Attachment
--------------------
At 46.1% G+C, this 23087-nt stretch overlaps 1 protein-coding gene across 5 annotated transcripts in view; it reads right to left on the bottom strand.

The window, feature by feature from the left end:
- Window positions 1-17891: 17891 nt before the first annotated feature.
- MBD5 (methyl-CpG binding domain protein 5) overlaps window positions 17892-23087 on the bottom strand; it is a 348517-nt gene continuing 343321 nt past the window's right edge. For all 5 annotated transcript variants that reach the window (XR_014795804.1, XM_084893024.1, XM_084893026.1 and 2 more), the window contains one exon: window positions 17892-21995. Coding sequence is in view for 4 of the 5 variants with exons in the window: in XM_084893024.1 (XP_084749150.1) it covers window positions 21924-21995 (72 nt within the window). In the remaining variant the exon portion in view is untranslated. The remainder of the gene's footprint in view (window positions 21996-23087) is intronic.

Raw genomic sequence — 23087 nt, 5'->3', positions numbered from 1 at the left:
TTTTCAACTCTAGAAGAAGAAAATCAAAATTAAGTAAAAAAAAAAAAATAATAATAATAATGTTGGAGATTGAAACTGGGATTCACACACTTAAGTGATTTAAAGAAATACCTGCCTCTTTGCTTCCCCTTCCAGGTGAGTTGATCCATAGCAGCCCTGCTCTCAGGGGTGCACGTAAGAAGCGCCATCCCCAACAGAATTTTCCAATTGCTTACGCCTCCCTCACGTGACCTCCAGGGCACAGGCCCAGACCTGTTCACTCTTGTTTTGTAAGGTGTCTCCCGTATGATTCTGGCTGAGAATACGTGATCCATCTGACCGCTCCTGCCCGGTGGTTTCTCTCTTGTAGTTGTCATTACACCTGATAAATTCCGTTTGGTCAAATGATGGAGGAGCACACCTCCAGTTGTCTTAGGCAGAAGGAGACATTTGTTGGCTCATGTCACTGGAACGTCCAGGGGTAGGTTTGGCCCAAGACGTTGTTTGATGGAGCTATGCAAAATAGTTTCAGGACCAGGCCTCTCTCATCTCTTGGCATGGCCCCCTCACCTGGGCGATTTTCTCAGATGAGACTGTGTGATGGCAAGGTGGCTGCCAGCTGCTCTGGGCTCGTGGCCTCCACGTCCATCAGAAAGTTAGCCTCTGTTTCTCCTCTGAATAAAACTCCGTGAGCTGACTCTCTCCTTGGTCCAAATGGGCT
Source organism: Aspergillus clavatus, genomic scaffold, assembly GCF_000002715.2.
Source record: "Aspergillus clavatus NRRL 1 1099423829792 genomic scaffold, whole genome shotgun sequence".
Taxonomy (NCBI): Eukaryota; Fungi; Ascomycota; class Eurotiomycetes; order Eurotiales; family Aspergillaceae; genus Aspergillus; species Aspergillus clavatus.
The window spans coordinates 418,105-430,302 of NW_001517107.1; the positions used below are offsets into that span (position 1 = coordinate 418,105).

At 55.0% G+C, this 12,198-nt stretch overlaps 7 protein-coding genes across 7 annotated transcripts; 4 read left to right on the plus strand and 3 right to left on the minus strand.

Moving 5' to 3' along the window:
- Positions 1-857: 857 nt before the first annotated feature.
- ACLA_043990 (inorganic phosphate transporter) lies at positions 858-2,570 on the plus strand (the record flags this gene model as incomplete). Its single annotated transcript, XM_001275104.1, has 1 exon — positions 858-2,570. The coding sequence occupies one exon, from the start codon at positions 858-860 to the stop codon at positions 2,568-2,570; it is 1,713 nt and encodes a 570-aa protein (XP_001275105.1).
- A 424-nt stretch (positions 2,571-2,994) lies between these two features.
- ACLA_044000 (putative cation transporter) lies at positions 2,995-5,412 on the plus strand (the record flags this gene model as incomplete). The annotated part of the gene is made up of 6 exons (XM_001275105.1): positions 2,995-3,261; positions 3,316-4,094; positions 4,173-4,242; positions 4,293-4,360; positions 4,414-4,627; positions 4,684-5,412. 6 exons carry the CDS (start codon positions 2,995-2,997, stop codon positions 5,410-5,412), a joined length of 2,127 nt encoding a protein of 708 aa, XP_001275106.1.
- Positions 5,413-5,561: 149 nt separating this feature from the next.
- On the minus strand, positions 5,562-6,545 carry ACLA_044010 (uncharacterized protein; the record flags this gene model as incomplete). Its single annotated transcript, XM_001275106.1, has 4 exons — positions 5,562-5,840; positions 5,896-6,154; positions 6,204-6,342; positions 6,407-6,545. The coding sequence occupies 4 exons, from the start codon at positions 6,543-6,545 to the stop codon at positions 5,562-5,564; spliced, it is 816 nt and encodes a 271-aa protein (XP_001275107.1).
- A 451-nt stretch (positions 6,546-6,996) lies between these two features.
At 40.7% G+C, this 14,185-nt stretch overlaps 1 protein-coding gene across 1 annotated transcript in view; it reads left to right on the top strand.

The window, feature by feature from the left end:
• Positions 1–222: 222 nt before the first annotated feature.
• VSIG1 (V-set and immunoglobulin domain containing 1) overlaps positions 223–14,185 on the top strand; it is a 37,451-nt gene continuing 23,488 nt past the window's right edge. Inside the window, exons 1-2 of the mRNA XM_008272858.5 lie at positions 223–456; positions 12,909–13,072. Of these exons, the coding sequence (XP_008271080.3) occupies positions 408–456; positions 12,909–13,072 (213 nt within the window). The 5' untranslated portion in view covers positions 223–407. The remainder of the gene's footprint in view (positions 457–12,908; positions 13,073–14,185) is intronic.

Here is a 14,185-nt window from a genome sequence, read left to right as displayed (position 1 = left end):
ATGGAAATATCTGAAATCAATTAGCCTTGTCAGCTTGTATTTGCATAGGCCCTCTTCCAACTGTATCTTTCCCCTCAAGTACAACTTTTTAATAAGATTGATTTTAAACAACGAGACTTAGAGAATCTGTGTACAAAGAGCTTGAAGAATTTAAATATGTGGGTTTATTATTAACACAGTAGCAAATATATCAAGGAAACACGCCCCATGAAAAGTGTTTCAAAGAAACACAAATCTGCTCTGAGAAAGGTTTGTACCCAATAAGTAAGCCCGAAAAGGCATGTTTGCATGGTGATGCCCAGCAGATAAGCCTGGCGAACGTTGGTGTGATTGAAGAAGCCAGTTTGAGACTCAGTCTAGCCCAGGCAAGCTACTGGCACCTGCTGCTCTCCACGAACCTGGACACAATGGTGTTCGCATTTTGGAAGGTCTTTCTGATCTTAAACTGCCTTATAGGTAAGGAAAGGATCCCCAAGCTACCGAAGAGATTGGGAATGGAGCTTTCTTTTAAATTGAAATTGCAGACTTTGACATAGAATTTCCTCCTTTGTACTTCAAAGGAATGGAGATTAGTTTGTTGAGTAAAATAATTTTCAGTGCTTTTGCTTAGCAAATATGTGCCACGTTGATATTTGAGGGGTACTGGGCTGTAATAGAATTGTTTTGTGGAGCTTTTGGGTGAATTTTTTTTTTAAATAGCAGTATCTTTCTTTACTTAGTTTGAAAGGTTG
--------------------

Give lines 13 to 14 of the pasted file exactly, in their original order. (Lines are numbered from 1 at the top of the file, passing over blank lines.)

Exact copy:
- Positions 1-857: 857 nt before the first annotated feature.
- ACLA_043990 (inorganic phosphate transporter) lies at positions 858-2,570 on the plus strand (the record flags this gene model as incomplete). Its single annotated transcript, XM_001275104.1, has 1 exon — positions 858-2,570. The coding sequence occupies one exon, from the start codon at positions 858-860 to the stop codon at positions 2,568-2,570; it is 1,713 nt and encodes a 570-aa protein (XP_001275105.1).